ST. PAUL, Minn. — Philippe Lamoureux and North Dakota had frustrated Minnesota all game, keeping the Golden Gophers in check on the power play and permitting only two goals on 40 shots through over 63 minutes of hockey.
That’s when Blake Wheeler took matters into his own hands.
Racing down the ice after a loose puck with UND defenseman Brian Lee in tow, the sophomore center beat Lee to the puck, sliding full-length along the ice and taking a one-armed slap with his arm fully extended.
The puck flipped up and over Lamoureux’s glove and into the far side of the net to give the Golden Gophers a 3-2 overtime win and the Broadmoor Trophy as WCHA playoff champions.
“I just took a whack at it,” Wheeler said. “I couldn’t believe when the crowd started going crazy. I didn’t see it go in.”
The victory made the Gophers (30-9-3) the first team to win both the WCHA regular-season and tournament championships since Denver in 2002, but it just as easily could have been North Dakota (22-13-5) hoisting the Broadmoor Trophy in celebration.
“I thought both teams competed really, really hard,” said Minnesota head coach Don Lucia. “We just got the break at the end.”
Late in the third period with the score tied at 2, the Fighting Sioux had two chances to score the go-ahead goal.
First, UND’s Chris Porter had a bid with 20 seconds left in regulation, after intercepting a puck that Minnesota netminder Jeff Frazee attempted to play behind the net. But Porter’s centering pass found no one in front.
Then, with two seconds left, Rylan Kaip missed a wide-open net off the rebound of Erik Fabian’s wraparound attempt to send the game to overtime.
Instead, Wheeler’s goal continued his resurgence after a difficult second half, during which he had scored only three goals before this weekend. The native of Plymouth, Minn., had a hat trick Friday against Wisconsin and was named tournament Most Valuable Player for his combined heroics.
In the championship game, the Gophers were the nominal favorites by seed, but the Fighting Sioux’s hot streak had many tabbing them to win the title.
“Tonight, we came out and proved we can play with anyone,” said Minnesota captain Mike Vannelli.
With goaltending a recent concern for Minnesota, Frazee played well. Lucia started Kellen Briggs Friday, then went to the sophomore for the title game.
“Coming into this weekend, I wanted to see our goalies play well, and to compete,” said Lucia. “We accomplished that.”
The first period was a penalty-filled affair, and matters grew increasingly physical after Vannelli leveled UND’s Ryan Duncan along the boards in the neutral zone, drawing an interference penalty that turned into a Gopher power play after UND’s Taylor Chorney took offense and went after Vannelli.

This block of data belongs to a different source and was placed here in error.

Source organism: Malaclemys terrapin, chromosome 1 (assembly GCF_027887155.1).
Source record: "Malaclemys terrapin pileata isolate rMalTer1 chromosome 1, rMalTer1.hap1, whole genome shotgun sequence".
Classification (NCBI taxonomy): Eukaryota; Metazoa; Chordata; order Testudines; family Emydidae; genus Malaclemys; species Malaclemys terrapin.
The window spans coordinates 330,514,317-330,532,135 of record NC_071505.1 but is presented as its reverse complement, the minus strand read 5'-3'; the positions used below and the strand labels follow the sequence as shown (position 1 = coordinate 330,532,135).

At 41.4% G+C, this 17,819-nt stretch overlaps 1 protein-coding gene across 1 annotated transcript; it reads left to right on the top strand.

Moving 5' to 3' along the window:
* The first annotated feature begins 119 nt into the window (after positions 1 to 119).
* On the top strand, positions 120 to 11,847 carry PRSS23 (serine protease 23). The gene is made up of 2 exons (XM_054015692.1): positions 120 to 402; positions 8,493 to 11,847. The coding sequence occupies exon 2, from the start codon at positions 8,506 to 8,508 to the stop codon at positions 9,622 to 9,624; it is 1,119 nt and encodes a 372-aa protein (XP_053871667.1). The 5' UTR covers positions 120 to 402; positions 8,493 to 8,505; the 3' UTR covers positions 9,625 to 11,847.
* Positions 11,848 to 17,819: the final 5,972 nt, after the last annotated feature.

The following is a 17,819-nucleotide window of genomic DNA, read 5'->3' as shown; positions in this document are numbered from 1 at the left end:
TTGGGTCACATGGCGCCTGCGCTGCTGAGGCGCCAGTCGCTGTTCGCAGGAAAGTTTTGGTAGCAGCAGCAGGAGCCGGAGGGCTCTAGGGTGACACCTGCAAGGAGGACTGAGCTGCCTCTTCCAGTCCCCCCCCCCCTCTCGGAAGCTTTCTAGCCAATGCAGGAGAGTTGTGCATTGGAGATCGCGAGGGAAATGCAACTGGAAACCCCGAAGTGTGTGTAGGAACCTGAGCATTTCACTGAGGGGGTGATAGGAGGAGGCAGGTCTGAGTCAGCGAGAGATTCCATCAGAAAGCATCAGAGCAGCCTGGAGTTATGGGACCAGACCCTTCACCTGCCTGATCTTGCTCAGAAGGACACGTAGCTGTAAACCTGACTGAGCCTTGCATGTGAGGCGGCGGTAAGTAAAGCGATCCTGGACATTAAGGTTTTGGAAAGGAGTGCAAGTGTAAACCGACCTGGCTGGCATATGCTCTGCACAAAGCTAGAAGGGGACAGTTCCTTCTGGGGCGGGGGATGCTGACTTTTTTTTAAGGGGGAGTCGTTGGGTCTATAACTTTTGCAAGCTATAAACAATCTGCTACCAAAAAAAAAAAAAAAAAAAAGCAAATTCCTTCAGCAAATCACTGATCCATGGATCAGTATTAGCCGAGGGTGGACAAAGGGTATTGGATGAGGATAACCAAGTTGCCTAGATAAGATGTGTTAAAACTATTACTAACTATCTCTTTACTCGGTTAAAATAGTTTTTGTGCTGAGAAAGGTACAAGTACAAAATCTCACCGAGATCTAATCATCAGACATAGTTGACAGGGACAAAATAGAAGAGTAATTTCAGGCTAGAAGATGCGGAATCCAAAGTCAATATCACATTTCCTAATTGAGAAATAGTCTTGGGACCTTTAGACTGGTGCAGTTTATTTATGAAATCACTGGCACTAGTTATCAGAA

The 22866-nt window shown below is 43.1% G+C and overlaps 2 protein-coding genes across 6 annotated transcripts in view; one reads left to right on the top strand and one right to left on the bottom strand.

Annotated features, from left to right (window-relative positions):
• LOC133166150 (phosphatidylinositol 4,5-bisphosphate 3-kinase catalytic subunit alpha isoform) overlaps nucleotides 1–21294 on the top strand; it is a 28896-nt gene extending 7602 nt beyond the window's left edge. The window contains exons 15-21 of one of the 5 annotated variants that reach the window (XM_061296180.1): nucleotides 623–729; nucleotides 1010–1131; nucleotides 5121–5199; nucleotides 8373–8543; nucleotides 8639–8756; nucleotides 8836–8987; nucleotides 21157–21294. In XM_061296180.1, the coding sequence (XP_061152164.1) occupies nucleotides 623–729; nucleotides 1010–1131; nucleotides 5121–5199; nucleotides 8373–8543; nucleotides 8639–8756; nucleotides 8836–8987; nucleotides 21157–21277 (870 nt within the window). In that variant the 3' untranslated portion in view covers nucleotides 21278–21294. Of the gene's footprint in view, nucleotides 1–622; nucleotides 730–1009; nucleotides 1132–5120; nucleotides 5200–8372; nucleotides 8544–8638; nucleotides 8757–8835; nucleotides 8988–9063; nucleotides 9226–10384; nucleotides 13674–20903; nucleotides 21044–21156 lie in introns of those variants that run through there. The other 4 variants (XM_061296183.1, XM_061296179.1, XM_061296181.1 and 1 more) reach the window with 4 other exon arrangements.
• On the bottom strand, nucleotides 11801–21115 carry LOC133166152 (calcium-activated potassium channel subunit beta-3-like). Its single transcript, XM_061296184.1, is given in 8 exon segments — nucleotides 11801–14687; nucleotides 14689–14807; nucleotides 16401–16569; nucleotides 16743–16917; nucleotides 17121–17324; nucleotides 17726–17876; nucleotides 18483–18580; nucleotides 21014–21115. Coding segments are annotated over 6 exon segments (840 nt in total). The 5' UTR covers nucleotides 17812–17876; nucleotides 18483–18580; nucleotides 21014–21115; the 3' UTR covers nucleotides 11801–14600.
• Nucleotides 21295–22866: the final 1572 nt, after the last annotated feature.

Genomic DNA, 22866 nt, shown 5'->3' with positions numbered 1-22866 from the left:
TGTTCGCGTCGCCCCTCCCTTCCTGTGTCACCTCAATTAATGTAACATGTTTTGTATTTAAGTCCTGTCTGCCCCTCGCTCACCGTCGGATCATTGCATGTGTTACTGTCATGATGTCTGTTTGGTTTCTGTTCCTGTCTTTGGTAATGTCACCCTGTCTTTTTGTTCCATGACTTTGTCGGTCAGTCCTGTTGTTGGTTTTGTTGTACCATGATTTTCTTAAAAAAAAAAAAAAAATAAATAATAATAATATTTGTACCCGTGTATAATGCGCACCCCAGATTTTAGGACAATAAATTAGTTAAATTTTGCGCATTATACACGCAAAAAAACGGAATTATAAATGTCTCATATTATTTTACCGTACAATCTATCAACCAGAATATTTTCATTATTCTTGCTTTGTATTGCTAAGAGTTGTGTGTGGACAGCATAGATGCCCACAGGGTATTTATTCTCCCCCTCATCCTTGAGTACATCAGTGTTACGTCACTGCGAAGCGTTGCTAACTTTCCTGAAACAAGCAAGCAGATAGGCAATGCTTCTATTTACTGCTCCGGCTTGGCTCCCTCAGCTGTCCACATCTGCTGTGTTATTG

The Fighting Sioux killed that man-advantage, as they did seven other Minnesota power plays. The Gophers were 0-for-8, UND 2-for-5 when skating up a man.
After the scoreless first, Minnesota defenseman Erik Johnson broke the deadlock with his fourth goal of the year.
Carrying the puck up the right side, Johnson drove to the bottom of the faceoff circle before ripping a shot that trickled through Lamoureux’s five-hole to make it 1-0 Gophers at 8:26 of the second period.
A pair of subsequent penalties left Minnesota on the short end of a five-on-three power play. Johnson went off first for delay of game after throwing a puck out of the defensive zone, and Tony Lucia followed him to the sin bin for hitting from behind.
Chorney made Minnesota pay almost single-handedly, keeping the puck in the zone with a sliding stop on a Gopher clearing attempt, then getting it back and whipping a shot to the top left corner at 13:24, tying the score at 1 with his eighth goal of the year.
Moments later, the Gophers struck back to retake the lead on a nifty three-man play. Operating along the boards to Lamoureux’s left, Vannelli dug the puck out for Wheeler, whose behind-the-back pass for Ben Gordon gave Gordon a shot through a screen that beat Lamoureux (38 saves) inside the right post.
Shortly thereafter, Ryan Flynn appeared to have given Minnesota a two-goal cushion by putting away the rebound of Vannelli’s shot from the edge of the crease, but on review the goal was disallowed because Lucia had slid into Lamoureux a split-second before the puck got onto Flynn’s stick.
Early in the third period, with North Dakota on the power play, WCHA Player of the Year Duncan made it count for the Fighting Sioux.
Taking a pass from Chorney, Duncan skated to the right faceoff dot and ripped a wrister over the left shoulder of Frazee (23 saves) to tie the game once more at 2.
Minnesota’s domination increased as the third period went along, but the Gophers’ inability to score with the man-advantage continued, leading to the Sioux’s final flurry and then overtime. Even the failed power plays, though, might have helped Minnesota.
“It was a real hard-fought game, everything it was billed to be,” said UND head coach Dave Hakstol. “I thought we spent a little too much energy killing penalties.”
Although the game had minimal NCAA tournament consequences — both teams were already in the field regardless of the outcome, and Minnesota had locked up a No. 1 seed to boot — both teams were after the hardware.
“It was a bitter pill to swallow when we saw them lift the Broadmoor Trophy,” said Duncan, whose Fighting Sioux will likely be a No. 3 seed when the field is named.
Both teams will play next weekend in the NCAA regionals, with sites and opponents to be announced during the NCAA selection show at 1:30 p.m. ET on ESPN2.